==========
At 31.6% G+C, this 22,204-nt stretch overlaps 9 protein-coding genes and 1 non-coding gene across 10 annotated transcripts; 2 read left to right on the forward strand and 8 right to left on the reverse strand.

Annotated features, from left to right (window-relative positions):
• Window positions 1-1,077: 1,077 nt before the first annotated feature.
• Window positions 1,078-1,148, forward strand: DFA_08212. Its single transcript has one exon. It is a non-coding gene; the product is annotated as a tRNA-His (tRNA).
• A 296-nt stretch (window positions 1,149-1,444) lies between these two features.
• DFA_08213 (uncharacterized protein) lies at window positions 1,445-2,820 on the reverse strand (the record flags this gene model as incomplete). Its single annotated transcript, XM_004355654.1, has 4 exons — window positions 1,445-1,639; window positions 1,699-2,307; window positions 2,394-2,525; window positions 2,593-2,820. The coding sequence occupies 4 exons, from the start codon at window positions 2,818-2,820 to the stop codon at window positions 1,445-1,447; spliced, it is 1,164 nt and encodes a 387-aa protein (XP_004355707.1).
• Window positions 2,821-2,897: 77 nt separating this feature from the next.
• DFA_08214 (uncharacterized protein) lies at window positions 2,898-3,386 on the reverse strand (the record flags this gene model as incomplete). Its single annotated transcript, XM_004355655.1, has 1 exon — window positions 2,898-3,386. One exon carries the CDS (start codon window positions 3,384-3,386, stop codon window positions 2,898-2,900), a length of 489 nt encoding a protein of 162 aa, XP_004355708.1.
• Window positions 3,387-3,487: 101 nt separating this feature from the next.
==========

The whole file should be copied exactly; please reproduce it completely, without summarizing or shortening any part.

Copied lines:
At 31.6% G+C, this 22,204-nt stretch overlaps 9 protein-coding genes and 1 non-coding gene across 10 annotated transcripts; 2 read left to right on the forward strand and 8 right to left on the reverse strand.

Annotated features, from left to right (window-relative positions):
• Window positions 1-1,077: 1,077 nt before the first annotated feature.
• Window positions 1,078-1,148, forward strand: DFA_08212. Its single transcript has one exon. It is a non-coding gene; the product is annotated as a tRNA-His (tRNA).
• A 296-nt stretch (window positions 1,149-1,444) lies between these two features.
• DFA_08213 (uncharacterized protein) lies at window positions 1,445-2,820 on the reverse strand (the record flags this gene model as incomplete). Its single annotated transcript, XM_004355654.1, has 4 exons — window positions 1,445-1,639; window positions 1,699-2,307; window positions 2,394-2,525; window positions 2,593-2,820. The coding sequence occupies 4 exons, from the start codon at window positions 2,818-2,820 to the stop codon at window positions 1,445-1,447; spliced, it is 1,164 nt and encodes a 387-aa protein (XP_004355707.1).
• Window positions 2,821-2,897: 77 nt separating this feature from the next.
• DFA_08214 (uncharacterized protein) lies at window positions 2,898-3,386 on the reverse strand (the record flags this gene model as incomplete). Its single annotated transcript, XM_004355655.1, has 1 exon — window positions 2,898-3,386. One exon carries the CDS (start codon window positions 3,384-3,386, stop codon window positions 2,898-2,900), a length of 489 nt encoding a protein of 162 aa, XP_004355708.1.
• Window positions 3,387-3,487: 101 nt separating this feature from the next.